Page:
Keats imitates the Shakespearean sonnet in his poem "When I Have Fears." His poem perfectly mimics the form of a Shakespearean sonnet, both in rhyme scheme (ABAB CDCD EFEF GG) and form. He uses the standard three quatrains followed by the rhyming couplet, which is how Shakespeare constructed his sonnets. Within the quatrains, Keats uses subordinate clauses, beginning with the word "when," and also "then" in the final couplet.
Moreover, Keats' poem is written in iambic pentameter, which was the standard meter for Shakespearean sonnets. An iamb is composed of an unaccented syllable followed by an accented one, which makes a duh-DA sound. When poets use iambic pentameter, they have five iambs per line of poetry. "When I Have Fears" follows this pattern throughout the entire poem. Here is the final couplet broken down to show the pattern of the unstressed and stressed syllables:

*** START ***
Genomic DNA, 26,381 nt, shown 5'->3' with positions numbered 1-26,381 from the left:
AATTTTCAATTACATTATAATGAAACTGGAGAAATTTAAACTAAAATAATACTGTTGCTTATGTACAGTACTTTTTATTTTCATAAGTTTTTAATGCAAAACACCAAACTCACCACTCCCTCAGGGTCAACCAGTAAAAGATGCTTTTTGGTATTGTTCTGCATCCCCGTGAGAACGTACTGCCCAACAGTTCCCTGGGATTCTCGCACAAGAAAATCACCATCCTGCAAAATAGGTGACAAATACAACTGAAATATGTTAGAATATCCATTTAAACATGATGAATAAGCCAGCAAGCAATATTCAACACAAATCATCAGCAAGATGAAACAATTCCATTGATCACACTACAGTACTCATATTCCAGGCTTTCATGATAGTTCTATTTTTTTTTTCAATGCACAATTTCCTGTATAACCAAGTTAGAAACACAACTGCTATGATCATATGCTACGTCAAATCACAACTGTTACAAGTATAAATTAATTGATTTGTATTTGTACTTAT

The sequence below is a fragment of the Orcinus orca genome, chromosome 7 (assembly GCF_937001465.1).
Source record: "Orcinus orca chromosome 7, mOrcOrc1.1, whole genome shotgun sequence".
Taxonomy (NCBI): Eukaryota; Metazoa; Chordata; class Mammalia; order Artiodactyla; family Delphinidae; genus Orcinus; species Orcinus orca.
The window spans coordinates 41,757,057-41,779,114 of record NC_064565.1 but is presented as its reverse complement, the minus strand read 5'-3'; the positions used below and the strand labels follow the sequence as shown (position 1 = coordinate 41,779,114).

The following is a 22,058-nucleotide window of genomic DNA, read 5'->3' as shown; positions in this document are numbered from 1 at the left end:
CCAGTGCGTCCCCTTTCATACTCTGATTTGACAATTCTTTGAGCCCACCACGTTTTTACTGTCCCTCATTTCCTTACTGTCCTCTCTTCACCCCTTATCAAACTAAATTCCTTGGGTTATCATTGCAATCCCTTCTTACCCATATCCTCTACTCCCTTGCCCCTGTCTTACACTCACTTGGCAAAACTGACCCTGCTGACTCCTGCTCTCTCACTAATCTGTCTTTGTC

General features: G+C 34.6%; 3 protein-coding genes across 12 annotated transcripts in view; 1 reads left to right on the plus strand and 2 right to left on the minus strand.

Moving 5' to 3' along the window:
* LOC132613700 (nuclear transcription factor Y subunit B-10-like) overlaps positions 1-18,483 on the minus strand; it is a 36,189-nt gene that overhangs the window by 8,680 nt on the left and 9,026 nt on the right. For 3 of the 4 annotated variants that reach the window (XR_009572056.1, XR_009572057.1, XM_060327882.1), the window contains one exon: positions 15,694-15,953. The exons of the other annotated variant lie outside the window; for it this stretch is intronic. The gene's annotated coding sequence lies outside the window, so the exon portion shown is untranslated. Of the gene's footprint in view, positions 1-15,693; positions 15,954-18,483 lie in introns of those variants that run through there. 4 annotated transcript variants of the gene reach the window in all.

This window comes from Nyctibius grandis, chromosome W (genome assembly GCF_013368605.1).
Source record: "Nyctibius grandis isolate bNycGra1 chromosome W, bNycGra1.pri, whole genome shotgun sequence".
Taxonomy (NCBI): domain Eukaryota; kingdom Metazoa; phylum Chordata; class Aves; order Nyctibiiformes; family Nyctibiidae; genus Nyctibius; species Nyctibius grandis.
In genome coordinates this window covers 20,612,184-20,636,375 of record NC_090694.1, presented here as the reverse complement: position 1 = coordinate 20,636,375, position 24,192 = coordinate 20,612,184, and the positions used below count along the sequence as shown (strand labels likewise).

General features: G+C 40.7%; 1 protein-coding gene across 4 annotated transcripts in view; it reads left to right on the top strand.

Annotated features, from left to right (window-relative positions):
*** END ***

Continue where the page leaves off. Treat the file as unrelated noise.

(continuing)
Of the | wide world | I stand | a-lone, | and think
Till love | and fame | to no- | thing-ness | do sink.
Keats clearly carefully studied the Shakespearean sonnet and masterfully replicated its composition in his poem "When I Have Fears."